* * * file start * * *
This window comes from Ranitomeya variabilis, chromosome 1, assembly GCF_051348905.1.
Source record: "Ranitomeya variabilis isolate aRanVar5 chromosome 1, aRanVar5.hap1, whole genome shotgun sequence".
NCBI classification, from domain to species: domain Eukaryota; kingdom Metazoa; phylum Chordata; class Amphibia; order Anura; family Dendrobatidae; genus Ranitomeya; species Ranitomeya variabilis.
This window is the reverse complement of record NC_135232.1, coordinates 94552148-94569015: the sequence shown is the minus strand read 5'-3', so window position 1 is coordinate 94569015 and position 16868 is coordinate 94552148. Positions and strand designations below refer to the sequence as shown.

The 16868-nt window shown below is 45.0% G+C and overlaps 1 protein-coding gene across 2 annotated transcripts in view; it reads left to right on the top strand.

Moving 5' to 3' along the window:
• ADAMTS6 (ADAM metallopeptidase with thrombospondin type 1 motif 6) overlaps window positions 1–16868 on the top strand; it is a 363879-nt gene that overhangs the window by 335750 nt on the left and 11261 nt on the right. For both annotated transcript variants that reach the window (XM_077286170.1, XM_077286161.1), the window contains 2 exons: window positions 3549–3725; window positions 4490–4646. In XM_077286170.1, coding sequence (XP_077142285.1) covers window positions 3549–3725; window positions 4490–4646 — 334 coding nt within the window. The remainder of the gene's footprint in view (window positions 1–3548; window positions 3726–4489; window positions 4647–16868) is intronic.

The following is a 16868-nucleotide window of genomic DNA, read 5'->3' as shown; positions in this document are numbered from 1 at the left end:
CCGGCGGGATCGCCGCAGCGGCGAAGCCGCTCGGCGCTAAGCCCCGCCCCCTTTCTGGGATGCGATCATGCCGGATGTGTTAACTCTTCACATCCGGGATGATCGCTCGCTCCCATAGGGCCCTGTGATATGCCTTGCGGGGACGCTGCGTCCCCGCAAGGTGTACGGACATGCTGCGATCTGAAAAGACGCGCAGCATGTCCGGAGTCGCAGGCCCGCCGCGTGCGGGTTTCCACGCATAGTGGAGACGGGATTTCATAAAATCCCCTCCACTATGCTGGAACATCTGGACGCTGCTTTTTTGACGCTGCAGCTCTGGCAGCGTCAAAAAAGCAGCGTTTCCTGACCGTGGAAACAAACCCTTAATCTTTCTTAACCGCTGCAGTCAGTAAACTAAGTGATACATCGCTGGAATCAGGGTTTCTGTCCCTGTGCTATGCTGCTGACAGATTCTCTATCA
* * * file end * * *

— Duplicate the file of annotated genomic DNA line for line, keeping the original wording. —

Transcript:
This window comes from Ranitomeya variabilis, chromosome 1, assembly GCF_051348905.1.
Source record: "Ranitomeya variabilis isolate aRanVar5 chromosome 1, aRanVar5.hap1, whole genome shotgun sequence".
NCBI classification, from domain to species: domain Eukaryota; kingdom Metazoa; phylum Chordata; class Amphibia; order Anura; family Dendrobatidae; genus Ranitomeya; species Ranitomeya variabilis.
This window is the reverse complement of record NC_135232.1, coordinates 94552148-94569015: the sequence shown is the minus strand read 5'-3', so window position 1 is coordinate 94569015 and position 16868 is coordinate 94552148. Positions and strand designations below refer to the sequence as shown.

The 16868-nt window shown below is 45.0% G+C and overlaps 1 protein-coding gene across 2 annotated transcripts in view; it reads left to right on the top strand.

Moving 5' to 3' along the window:
• ADAMTS6 (ADAM metallopeptidase with thrombospondin type 1 motif 6) overlaps window positions 1–16868 on the top strand; it is a 363879-nt gene that overhangs the window by 335750 nt on the left and 11261 nt on the right. For both annotated transcript variants that reach the window (XM_077286170.1, XM_077286161.1), the window contains 2 exons: window positions 3549–3725; window positions 4490–4646. In XM_077286170.1, coding sequence (XP_077142285.1) covers window positions 3549–3725; window positions 4490–4646 — 334 coding nt within the window. The remainder of the gene's footprint in view (window positions 1–3548; window positions 3726–4489; window positions 4647–16868) is intronic.

The following is a 16868-nucleotide window of genomic DNA, read 5'->3' as shown; positions in this document are numbered from 1 at the left end:
CCGGCGGGATCGCCGCAGCGGCGAAGCCGCTCGGCGCTAAGCCCCGCCCCCTTTCTGGGATGCGATCATGCCGGATGTGTTAACTCTTCACATCCGGGATGATCGCTCGCTCCCATAGGGCCCTGTGATATGCCTTGCGGGGACGCTGCGTCCCCGCAAGGTGTACGGACATGCTGCGATCTGAAAAGACGCGCAGCATGTCCGGAGTCGCAGGCCCGCCGCGTGCGGGTTTCCACGCATAGTGGAGACGGGATTTCATAAAATCCCCTCCACTATGCTGGAACATCTGGACGCTGCTTTTTTGACGCTGCAGCTCTGGCAGCGTCAAAAAAGCAGCGTTTCCTGACCGTGGAAACAAACCCTTAATCTTTCTTAACCGCTGCAGTCAGTAAACTAAGTGATACATCGCTGGAATCAGGGTTTCTGTCCCTGTGCTATGCTGCTGACAGATTCTCTATCA